Do both mean the same thing? (Member variables)


#1


Am I correct to say that in the second case, I created a new member variable is_alive?

class Animal(object):
    """Makes cute animals."""
    is_alive = True   # member variable
    def __init__(self, name, age):
        self.name = name
        self.age = age

class Animal(object):
    """Makes cute animals."""
   
    def __init__(self, name, age):
        self.name = name
        self.age = age
        self.is_alive = True    # Is this a member variable?


#2

seems not to be the case, from python doc:

class Dog:

    tricks = []             # mistaken use of a class variable

    def __init__(self, name):
        self.name = name

    def add_trick(self, trick):
        self.tricks.append(trick)

>>> d = Dog('Fido')
>>> e = Dog('Buddy')
>>> d.add_trick('roll over')
>>> e.add_trick('play dead')
>>> d.tricks                # unexpectedly shared by all dogs
['roll over', 'play dead']

Correct design of the class should use an instance variable instead:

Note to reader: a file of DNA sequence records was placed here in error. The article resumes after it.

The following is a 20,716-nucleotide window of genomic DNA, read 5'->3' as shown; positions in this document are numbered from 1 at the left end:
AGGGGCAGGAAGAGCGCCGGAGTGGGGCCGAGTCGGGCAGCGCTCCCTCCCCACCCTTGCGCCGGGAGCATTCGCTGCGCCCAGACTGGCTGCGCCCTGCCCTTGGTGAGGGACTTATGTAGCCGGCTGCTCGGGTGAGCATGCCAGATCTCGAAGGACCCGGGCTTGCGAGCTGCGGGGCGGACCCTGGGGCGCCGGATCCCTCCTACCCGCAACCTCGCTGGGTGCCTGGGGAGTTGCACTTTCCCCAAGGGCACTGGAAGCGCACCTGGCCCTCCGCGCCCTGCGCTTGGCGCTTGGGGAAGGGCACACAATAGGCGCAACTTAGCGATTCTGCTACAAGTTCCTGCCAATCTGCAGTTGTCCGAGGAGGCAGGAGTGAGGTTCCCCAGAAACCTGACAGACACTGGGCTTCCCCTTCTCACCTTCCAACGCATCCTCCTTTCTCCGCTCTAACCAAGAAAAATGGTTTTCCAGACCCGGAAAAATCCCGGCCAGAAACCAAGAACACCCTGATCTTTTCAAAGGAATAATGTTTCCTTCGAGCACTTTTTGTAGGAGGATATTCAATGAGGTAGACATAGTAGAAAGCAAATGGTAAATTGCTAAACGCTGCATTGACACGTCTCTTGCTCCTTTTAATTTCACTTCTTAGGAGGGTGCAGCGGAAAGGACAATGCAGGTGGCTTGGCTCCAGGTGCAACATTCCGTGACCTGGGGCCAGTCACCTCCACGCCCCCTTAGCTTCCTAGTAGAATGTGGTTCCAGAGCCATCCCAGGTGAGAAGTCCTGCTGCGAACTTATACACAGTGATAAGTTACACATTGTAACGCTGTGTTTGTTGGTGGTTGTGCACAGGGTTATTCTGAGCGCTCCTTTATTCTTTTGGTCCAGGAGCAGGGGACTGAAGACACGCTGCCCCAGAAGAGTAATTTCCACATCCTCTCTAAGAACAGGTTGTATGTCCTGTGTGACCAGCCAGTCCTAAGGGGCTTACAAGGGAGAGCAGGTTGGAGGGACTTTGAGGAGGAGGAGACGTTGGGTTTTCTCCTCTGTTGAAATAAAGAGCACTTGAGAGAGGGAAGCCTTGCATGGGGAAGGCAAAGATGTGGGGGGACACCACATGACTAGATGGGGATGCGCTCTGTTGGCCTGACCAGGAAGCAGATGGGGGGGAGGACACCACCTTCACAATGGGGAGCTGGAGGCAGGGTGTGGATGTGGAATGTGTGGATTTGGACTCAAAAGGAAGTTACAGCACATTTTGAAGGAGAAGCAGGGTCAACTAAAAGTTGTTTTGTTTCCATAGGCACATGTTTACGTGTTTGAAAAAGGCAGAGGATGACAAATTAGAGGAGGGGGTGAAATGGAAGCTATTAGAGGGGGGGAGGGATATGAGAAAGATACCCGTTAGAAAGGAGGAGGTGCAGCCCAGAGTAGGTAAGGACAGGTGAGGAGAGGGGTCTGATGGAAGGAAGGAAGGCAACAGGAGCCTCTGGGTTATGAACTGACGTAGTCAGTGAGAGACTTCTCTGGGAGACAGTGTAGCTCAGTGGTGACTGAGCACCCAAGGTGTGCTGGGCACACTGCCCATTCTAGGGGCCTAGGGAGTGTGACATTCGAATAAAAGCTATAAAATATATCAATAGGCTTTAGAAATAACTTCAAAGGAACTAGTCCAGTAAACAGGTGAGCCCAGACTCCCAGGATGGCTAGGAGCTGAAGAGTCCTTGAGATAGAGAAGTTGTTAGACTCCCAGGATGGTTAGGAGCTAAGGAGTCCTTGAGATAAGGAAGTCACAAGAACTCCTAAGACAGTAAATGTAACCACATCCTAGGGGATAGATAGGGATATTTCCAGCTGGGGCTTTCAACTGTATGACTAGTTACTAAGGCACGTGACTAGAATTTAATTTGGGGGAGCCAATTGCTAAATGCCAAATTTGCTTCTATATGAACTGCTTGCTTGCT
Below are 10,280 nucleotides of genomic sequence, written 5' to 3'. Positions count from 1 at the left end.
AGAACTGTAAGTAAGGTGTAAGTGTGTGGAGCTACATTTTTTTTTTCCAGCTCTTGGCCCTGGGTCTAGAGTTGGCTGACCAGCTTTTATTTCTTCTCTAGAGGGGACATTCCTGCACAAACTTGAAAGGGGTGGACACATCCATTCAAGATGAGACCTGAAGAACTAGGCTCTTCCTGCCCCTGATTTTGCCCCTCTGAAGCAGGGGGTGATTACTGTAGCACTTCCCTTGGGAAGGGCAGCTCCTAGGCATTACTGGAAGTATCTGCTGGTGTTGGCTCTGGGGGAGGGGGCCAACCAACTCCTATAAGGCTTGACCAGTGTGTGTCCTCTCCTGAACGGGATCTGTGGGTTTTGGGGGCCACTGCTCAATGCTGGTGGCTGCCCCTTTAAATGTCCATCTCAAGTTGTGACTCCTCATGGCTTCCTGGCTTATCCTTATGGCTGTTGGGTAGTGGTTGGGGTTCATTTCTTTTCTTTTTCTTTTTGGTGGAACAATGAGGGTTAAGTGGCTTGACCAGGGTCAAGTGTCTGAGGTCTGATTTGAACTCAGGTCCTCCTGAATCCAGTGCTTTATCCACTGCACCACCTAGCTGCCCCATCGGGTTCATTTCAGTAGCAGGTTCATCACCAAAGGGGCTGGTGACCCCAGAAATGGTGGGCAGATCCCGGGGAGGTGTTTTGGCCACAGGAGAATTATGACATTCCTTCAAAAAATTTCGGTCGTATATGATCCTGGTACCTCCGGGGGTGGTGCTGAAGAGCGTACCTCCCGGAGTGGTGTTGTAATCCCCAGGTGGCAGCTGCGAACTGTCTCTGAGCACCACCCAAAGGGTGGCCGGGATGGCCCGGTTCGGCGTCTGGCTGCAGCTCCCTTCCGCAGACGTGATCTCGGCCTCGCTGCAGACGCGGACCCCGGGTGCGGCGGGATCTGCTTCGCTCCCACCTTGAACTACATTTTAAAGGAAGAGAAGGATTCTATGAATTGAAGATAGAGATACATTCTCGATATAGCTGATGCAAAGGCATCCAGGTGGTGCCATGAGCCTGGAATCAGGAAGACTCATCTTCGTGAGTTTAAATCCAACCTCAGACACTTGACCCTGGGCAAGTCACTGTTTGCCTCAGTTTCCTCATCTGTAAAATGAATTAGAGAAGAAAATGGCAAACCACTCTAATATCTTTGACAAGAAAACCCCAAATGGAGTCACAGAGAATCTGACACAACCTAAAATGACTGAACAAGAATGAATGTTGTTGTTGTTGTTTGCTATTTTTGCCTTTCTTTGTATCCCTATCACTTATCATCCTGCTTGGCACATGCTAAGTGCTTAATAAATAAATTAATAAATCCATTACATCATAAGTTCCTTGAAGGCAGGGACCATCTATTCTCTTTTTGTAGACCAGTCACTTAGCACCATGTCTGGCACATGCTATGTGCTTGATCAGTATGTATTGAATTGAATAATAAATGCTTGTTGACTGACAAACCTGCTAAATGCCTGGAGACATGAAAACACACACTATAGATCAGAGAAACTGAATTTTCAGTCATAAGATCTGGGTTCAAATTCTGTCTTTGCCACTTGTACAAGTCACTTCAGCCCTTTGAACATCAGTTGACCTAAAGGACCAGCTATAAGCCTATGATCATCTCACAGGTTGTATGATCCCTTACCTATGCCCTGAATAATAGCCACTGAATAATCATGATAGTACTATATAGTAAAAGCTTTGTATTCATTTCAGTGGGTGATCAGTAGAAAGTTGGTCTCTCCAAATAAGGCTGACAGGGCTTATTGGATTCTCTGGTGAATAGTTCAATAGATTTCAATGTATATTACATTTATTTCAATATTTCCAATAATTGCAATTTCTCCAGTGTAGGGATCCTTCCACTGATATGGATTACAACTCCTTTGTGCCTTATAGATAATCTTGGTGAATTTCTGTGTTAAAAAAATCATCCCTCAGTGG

class Dog:

    def __init__(self, name):
        self.name = name
        self.tricks = []    # creates a new empty list for each dog

    def add_trick(self, trick):
        self.tricks.append(trick)

>>> d = Dog('Fido')
>>> e = Dog('Buddy')
>>> d.add_trick('roll over')
>>> e.add_trick('play dead')
>>> d.tricks
['roll over']
>>> e.tricks
['play dead']

we place tricks inside init, on which python doc says: use an instance variable

so anything inside of __init__() is seen as instance variable

what is called member variable here in the lessons, is called class variables in the doc


#3

Right nice explanation! Thanks!


#4

not really? I just stole from the docs xD

But good it clarifies something


#5

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